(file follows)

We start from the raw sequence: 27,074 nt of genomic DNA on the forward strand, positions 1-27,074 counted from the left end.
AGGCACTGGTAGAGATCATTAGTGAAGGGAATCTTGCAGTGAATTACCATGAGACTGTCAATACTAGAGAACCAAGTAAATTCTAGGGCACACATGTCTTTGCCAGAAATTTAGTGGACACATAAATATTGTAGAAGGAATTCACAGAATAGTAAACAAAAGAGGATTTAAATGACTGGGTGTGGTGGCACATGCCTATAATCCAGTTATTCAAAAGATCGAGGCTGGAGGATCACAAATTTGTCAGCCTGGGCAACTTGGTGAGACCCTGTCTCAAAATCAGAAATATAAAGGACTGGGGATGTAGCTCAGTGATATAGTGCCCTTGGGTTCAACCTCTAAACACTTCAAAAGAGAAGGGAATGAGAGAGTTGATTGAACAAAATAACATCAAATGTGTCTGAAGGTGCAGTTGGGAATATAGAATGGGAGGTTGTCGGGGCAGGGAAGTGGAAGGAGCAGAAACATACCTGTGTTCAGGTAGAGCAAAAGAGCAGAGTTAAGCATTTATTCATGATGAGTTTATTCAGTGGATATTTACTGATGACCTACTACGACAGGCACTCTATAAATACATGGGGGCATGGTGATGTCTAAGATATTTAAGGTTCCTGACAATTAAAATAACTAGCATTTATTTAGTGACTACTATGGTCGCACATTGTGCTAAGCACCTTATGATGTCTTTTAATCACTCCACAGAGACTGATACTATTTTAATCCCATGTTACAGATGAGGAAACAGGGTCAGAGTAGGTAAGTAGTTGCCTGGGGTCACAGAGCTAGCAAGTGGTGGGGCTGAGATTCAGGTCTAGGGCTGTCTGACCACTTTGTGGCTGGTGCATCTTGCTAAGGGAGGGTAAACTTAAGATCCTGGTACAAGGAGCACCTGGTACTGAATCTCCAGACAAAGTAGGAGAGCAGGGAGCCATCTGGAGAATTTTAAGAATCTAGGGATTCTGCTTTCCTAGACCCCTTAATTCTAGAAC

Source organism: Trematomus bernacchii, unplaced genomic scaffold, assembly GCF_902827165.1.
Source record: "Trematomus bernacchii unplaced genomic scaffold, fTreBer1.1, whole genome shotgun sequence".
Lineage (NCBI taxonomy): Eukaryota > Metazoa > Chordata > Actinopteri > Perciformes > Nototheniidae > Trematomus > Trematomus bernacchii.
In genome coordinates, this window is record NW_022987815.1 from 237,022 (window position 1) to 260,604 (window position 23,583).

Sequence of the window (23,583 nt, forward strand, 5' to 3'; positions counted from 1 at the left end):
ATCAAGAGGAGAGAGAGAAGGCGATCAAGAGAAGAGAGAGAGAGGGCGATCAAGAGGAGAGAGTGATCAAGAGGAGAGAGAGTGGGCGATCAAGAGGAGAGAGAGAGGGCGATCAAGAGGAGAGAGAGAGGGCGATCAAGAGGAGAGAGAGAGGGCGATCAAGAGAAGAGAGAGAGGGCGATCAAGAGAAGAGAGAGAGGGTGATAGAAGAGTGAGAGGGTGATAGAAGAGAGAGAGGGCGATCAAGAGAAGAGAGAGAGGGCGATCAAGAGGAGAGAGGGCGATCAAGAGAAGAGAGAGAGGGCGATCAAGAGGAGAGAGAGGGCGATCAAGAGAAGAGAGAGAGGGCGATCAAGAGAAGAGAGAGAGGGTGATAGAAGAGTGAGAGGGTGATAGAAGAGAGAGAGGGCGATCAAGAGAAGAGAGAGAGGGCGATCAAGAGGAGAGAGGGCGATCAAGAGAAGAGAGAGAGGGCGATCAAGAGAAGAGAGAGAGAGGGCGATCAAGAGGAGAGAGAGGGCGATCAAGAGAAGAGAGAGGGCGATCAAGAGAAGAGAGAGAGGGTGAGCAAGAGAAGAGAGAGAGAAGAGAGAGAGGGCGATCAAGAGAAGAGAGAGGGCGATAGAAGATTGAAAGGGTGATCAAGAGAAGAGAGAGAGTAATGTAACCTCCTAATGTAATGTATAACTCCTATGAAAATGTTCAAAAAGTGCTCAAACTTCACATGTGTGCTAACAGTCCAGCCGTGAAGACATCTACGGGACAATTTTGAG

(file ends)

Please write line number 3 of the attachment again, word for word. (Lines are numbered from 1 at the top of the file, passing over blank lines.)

Source organism: Trematomus bernacchii, unplaced genomic scaffold, assembly GCF_902827165.1.